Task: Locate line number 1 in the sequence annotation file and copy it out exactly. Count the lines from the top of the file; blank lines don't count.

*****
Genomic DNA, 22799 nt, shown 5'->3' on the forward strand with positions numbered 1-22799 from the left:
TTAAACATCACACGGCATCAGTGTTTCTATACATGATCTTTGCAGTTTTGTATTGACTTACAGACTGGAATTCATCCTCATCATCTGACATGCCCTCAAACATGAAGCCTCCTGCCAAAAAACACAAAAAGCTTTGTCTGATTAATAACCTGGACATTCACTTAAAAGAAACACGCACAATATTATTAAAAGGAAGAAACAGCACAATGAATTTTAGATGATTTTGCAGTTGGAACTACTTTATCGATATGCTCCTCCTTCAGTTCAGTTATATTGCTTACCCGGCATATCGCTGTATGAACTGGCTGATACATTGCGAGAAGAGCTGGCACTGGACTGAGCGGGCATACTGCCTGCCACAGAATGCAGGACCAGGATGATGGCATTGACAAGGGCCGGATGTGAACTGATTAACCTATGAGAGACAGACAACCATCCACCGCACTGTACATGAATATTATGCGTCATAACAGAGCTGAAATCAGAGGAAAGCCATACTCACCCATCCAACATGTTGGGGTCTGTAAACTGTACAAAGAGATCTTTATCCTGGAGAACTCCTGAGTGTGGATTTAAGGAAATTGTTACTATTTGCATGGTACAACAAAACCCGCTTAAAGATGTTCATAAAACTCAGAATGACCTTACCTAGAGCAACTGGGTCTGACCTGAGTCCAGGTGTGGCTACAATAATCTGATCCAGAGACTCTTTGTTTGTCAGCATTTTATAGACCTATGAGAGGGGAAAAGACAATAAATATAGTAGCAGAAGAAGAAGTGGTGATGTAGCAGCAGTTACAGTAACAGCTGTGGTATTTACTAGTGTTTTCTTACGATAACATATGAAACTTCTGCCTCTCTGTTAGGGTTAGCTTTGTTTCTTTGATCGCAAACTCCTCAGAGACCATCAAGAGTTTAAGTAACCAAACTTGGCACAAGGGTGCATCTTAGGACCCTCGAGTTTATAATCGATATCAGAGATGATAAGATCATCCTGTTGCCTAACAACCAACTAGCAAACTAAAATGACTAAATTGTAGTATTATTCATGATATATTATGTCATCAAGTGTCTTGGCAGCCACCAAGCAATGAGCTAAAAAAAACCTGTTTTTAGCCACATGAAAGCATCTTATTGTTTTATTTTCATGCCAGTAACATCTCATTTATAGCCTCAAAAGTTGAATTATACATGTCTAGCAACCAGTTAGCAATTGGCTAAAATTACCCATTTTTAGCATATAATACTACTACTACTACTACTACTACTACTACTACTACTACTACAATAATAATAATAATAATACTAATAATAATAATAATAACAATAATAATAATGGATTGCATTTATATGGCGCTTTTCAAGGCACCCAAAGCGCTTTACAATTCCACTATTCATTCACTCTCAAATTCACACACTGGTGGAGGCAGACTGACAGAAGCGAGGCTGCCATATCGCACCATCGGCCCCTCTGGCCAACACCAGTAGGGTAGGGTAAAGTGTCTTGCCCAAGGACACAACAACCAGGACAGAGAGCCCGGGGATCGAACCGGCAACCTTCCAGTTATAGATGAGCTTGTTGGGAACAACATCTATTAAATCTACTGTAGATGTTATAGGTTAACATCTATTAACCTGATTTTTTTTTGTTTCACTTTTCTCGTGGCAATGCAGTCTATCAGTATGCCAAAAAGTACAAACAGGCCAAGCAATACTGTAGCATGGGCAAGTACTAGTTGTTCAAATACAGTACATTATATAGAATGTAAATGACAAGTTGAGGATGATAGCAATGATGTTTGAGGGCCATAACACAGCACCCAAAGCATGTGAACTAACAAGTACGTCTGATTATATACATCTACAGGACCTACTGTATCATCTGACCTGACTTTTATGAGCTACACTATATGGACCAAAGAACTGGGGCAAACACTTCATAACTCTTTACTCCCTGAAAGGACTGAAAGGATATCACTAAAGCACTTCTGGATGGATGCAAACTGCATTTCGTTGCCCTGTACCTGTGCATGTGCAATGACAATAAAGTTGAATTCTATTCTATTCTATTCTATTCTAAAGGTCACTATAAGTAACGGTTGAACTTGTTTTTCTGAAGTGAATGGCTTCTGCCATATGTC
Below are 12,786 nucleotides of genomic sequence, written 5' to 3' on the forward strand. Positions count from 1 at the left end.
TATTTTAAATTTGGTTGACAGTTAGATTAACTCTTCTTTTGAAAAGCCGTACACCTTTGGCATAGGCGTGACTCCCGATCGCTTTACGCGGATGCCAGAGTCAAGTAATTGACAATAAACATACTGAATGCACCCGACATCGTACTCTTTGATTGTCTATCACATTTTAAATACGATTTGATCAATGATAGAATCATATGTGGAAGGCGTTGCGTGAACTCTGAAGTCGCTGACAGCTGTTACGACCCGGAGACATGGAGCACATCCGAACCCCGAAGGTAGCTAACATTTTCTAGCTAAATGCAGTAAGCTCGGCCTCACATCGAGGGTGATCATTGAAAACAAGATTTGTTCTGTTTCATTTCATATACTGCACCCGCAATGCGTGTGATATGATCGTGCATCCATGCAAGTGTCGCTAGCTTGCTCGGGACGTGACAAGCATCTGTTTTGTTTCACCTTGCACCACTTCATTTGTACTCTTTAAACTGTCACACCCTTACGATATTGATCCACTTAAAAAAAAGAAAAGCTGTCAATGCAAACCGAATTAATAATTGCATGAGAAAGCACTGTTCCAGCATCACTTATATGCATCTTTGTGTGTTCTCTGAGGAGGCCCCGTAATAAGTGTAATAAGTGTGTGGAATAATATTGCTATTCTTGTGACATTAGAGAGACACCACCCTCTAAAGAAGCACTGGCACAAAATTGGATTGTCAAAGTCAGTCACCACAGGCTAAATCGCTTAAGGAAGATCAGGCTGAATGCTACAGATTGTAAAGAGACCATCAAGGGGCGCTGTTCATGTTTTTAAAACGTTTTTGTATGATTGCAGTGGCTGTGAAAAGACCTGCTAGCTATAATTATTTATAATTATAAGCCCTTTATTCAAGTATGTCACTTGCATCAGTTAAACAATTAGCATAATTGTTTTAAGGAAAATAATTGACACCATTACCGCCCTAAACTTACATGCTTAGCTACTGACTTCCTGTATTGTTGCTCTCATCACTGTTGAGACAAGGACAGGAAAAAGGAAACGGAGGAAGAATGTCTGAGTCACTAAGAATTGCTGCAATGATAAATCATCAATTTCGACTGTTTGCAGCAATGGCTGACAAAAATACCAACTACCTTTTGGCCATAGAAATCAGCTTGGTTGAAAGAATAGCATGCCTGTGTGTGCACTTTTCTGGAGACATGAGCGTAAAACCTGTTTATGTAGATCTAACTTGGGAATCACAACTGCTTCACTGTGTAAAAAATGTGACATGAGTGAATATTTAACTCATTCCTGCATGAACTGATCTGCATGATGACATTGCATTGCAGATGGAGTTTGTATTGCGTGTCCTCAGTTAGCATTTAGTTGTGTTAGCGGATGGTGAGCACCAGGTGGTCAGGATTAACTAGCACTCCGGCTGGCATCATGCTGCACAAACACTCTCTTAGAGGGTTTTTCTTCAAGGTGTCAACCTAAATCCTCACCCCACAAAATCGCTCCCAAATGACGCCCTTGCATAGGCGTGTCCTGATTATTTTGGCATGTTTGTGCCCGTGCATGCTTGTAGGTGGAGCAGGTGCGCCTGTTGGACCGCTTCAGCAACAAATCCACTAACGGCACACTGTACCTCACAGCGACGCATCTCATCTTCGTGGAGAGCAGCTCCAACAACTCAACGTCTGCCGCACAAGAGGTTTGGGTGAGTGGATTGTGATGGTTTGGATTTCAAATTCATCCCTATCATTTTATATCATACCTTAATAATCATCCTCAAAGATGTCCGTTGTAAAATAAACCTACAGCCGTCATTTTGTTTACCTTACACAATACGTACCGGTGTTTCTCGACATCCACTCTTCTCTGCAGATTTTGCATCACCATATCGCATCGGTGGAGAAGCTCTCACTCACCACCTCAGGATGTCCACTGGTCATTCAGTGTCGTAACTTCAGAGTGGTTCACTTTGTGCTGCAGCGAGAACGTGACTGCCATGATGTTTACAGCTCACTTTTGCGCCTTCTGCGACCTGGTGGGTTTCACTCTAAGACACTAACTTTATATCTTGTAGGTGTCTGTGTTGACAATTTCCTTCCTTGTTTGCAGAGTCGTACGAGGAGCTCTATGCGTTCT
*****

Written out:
Genomic DNA, 22799 nt, shown 5'->3' on the forward strand with positions numbered 1-22799 from the left: